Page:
Suki began making the progress she was so eager for by moving from communicating directives to her team to listening and communicating with the team. By not shutting out dissenting opinions, her team was free to make good points about providing a good diversification of space to meet all of her staff's needs and requirements. Her use of give and take with the team produced a more realistic and usable design for the office, and one the staff adapted well.

2. Influencing profile – Manager realigns Vlad, a wayward team leader.

Vlad's natural predilection for brainstorming allows him to test out a great many ideas before settling on the best path. He is quick to bring in colleagues to hear their reactions and learn from them as well.

As a team leader, he likes to bring in many ideas, data, thoughts, and people in his decisions.

In a performance review meeting, Vlad received feedback that his communications to the team were unpredictable at times. His manager mentioned that she learned Vlad wanted his team to respond to Slack posts as quickly as possible throughout the day. She also heard from the team that when Vlad's team was in one of his many impromptu meetings, he was upset at them for being on Slack during the meeting. His manager pressed that this was not the first time Vlad told the team one thing, only to reverse course without warning.

Vlad was embarrassed to hear the different stories that he followed too many paths without clarifying the actual direction. When communicating to his team, Vlad learned he needed to be vigilant about what he wanted the team to commit to, even if it was to say that there was no clear path. While Vlad was often touted as a great communicator, his manager's pointing out his inattention to details taught him he needed to stick to a single message.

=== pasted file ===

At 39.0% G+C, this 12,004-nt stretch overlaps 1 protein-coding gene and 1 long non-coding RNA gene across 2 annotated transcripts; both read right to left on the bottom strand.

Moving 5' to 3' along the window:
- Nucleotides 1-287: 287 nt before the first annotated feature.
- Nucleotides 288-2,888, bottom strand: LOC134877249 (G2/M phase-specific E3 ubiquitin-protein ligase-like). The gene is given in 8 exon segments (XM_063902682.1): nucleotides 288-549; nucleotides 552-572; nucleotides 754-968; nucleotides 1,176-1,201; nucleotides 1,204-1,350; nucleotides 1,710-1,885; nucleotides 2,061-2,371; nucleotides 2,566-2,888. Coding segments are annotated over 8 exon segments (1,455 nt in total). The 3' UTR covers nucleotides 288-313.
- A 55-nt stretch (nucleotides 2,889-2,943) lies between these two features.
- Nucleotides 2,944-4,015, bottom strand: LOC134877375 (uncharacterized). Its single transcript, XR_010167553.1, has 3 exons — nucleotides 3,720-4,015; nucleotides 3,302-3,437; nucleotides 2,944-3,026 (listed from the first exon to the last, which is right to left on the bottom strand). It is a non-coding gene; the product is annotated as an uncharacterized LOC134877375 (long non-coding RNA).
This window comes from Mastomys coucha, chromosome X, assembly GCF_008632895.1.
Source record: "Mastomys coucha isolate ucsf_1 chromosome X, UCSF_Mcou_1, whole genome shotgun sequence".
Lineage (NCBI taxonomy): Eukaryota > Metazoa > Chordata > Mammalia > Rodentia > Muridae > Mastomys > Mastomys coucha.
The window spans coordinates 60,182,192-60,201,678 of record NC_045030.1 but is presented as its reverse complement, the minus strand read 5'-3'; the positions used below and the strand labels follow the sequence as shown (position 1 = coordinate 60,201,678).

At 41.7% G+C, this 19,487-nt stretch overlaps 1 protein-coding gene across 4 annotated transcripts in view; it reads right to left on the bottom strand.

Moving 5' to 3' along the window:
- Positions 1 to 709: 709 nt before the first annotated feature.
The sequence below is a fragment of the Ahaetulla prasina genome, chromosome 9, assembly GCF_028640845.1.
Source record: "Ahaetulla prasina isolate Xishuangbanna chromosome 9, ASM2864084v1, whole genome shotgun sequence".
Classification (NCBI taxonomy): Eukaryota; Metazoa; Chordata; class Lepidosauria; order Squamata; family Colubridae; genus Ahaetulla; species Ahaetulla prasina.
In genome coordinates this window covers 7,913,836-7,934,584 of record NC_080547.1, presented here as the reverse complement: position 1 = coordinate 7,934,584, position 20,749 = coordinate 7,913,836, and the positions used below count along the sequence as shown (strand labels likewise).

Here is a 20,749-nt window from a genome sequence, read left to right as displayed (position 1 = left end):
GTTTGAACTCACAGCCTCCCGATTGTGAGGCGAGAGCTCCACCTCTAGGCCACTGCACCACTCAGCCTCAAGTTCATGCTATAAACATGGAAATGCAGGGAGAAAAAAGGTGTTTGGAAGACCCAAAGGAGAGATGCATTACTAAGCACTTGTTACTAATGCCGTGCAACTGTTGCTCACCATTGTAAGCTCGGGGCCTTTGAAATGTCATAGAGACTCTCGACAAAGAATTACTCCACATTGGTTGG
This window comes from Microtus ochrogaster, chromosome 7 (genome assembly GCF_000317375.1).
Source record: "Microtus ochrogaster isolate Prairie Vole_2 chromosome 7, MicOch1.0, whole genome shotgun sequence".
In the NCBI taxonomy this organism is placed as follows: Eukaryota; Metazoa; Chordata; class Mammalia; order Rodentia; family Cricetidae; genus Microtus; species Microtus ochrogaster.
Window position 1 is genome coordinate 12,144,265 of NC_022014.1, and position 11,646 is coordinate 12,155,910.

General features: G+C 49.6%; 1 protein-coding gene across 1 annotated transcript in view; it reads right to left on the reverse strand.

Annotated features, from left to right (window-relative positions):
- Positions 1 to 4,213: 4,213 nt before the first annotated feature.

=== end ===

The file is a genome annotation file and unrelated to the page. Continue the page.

3. Steadiness profile – Raul heard the change message but did not fully comply.

Raul's maintenance manager, Maria, was clear and to the point about maintaining the company's corporate jet. She recommended they start draining the fuel more frequently now that they relocated the jet from the Northeast to Phoenix.

Raul had concerns that he did not share with Maria. He thought this practice was unnecessary and a waste of fuel, which was costly and had some minor environmental impact.

People already complained about them having a corporate jet, so no need to push things.

Raul continued to do standard recommended fuel tank sampling, and there was no problem for a while.

Then troubling test results came back, signaling that there was contamination in the fuel. An expensive fuel tank inspection was required, making the maintenance manager close to firing Raul, who was generally seen as highly loyal, reliable, and dependable.

Maria had to know what went wrong with her communication with Raul. Here is what she learned when she spoke with him:

  • He heard her but was resistant to change because, in his opinion, there wasn't a good reason to drain the fuel more than they had been. He cited the negatives to the firm as a further reason for resisting.

  • He also thought of the plane as his and that he knew best, even though he was still on his way to becoming a master mechanic like Maria.

  • He thought of himself as a team player and was doing what was best for everyone. He was ashamed that his actions caused a problem and promised her that he would do his best in the future.

Learning that Raul is a Steadiness DISC style, Maria realized that she needed to clarify the reasoning for the changes in the maintenance schedule for him to understand the logic in the future. For example, he was used to the plane being in a colder environment, whereas she knew from being in the military that hot climates can do a number on fuel and fuel tanks.

In the future, she would use his commitment to the firm, the plane he loved, and contextual details to enroll him in future changes to the plane's maintenance schedule and routines.

4. Compliant profile – Why doesn't my team react to my emails?